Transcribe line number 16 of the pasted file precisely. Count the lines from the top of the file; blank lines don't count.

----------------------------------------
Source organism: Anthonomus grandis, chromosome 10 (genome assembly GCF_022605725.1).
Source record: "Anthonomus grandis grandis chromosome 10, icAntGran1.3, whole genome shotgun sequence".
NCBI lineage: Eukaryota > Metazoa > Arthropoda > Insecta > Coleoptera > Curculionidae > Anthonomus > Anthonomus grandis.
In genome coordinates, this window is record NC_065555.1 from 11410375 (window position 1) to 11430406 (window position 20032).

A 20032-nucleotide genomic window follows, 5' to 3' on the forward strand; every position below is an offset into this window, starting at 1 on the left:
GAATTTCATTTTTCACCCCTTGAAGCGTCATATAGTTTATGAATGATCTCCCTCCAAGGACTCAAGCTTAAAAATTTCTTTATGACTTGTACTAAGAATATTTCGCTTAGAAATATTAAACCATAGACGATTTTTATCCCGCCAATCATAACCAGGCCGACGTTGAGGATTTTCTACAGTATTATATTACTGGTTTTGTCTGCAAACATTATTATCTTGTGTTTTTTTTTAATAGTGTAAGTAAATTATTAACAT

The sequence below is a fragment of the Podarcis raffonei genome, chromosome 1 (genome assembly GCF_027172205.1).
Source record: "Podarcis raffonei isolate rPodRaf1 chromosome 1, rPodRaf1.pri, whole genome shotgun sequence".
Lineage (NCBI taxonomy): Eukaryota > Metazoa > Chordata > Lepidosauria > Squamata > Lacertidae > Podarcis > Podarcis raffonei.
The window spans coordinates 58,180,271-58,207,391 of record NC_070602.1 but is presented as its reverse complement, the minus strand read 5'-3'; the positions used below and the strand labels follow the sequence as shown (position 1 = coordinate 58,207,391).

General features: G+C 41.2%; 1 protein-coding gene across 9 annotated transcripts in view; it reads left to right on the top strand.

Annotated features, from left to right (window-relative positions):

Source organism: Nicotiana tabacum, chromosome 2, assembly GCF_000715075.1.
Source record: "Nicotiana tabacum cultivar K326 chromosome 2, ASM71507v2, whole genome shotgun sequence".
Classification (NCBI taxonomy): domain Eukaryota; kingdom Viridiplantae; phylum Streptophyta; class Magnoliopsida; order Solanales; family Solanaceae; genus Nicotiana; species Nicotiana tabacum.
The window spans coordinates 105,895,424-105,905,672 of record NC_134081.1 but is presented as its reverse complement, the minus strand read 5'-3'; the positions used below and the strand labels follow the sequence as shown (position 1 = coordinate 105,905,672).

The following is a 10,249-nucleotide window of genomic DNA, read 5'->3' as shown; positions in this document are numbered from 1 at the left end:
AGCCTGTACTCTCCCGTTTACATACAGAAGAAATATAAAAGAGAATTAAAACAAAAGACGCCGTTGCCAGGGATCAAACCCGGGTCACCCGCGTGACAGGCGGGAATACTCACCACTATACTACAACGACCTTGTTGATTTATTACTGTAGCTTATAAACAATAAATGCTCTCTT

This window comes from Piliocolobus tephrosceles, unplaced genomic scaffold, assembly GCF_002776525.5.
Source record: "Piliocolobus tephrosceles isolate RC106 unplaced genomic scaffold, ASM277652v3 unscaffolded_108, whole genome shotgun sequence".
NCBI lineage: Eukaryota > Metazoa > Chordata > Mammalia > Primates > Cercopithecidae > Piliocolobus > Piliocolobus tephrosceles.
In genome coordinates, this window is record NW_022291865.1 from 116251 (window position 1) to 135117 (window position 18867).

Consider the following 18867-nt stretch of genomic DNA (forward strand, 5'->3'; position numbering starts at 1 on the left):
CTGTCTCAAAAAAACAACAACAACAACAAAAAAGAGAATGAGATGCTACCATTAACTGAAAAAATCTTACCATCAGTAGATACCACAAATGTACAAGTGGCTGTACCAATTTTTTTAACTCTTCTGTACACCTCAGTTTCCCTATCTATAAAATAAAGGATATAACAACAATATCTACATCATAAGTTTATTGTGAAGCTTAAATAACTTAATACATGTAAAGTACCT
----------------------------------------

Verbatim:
The window spans coordinates 105,895,424-105,905,672 of record NC_134081.1 but is presented as its reverse complement, the minus strand read 5'-3'; the positions used below and the strand labels follow the sequence as shown (position 1 = coordinate 105,905,672).